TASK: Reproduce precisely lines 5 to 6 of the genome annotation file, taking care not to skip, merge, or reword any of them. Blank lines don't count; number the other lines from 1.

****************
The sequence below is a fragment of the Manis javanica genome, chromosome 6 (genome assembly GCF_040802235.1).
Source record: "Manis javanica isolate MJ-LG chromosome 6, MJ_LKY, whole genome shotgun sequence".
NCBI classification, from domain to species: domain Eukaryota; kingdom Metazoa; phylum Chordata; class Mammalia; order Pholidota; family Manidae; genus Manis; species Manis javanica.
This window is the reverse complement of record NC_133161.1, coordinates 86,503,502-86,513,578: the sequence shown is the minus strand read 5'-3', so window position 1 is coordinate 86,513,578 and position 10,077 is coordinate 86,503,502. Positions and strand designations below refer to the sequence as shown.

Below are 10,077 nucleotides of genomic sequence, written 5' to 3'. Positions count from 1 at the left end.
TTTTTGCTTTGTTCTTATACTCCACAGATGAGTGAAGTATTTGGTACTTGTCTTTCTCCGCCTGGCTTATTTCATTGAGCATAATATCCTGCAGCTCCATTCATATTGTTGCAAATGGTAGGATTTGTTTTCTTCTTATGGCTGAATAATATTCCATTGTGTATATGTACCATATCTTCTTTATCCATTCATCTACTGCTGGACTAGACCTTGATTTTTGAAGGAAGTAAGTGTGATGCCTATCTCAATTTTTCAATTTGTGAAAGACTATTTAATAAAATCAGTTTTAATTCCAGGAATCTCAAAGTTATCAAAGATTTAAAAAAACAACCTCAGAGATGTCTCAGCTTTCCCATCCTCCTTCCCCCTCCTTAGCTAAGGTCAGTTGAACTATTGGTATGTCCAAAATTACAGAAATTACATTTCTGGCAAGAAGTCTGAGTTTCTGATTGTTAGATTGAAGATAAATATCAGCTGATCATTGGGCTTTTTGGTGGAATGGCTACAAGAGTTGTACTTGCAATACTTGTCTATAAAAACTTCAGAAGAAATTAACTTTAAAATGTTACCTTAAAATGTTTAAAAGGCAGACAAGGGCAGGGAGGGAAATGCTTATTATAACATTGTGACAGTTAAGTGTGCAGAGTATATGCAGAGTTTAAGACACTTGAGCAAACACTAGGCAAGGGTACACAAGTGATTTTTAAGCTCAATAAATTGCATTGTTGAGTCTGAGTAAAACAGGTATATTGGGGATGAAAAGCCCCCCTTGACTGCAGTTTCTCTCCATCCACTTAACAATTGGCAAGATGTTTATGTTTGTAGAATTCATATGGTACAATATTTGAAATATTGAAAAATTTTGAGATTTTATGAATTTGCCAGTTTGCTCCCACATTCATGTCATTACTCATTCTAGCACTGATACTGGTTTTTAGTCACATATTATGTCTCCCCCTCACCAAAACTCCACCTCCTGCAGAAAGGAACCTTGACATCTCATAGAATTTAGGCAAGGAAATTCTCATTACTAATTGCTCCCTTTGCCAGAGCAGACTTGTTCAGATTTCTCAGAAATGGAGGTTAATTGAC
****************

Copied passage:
Below are 10,077 nucleotides of genomic sequence, written 5' to 3'. Positions count from 1 at the left end.
TTTTTGCTTTGTTCTTATACTCCACAGATGAGTGAAGTATTTGGTACTTGTCTTTCTCCGCCTGGCTTATTTCATTGAGCATAATATCCTGCAGCTCCATTCATATTGTTGCAAATGGTAGGATTTGTTTTCTTCTTATGGCTGAATAATATTCCATTGTGTATATGTACCATATCTTCTTTATCCATTCATCTACTGCTGGACTAGACCTTGATTTTTGAAGGAAGTAAGTGTGATGCCTATCTCAATTTTTCAATTTGTGAAAGACTATTTAATAAAATCAGTTTTAATTCCAGGAATCTCAAAGTTATCAAAGATTTAAAAAAACAACCTCAGAGATGTCTCAGCTTTCCCATCCTCCTTCCCCCTCCTTAGCTAAGGTCAGTTGAACTATTGGTATGTCCAAAATTACAGAAATTACATTTCTGGCAAGAAGTCTGAGTTTCTGATTGTTAGATTGAAGATAAATATCAGCTGATCATTGGGCTTTTTGGTGGAATGGCTACAAGAGTTGTACTTGCAATACTTGTCTATAAAAACTTCAGAAGAAATTAACTTTAAAATGTTACCTTAAAATGTTTAAAAGGCAGACAAGGGCAGGGAGGGAAATGCTTATTATAACATTGTGACAGTTAAGTGTGCAGAGTATATGCAGAGTTTAAGACACTTGAGCAAACACTAGGCAAGGGTACACAAGTGATTTTTAAGCTCAATAAATTGCATTGTTGAGTCTGAGTAAAACAGGTATATTGGGGATGAAAAGCCCCCCTTGACTGCAGTTTCTCTCCATCCACTTAACAATTGGCAAGATGTTTATGTTTGTAGAATTCATATGGTACAATATTTGAAATATTGAAAAATTTTGAGATTTTATGAATTTGCCAGTTTGCTCCCACATTCATGTCATTACTCATTCTAGCACTGATACTGGTTTTTAGTCACATATTATGTCTCCCCCTCACCAAAACTCCACCTCCTGCAGAAAGGAACCTTGACATCTCATAGAATTTAGGCAAGGAAATTCTCATTACTAATTGCTCCCTTTGCCAGAGCAGACTTGTTCAGATTTCTCAGAAATGGAGGTTAATTGAC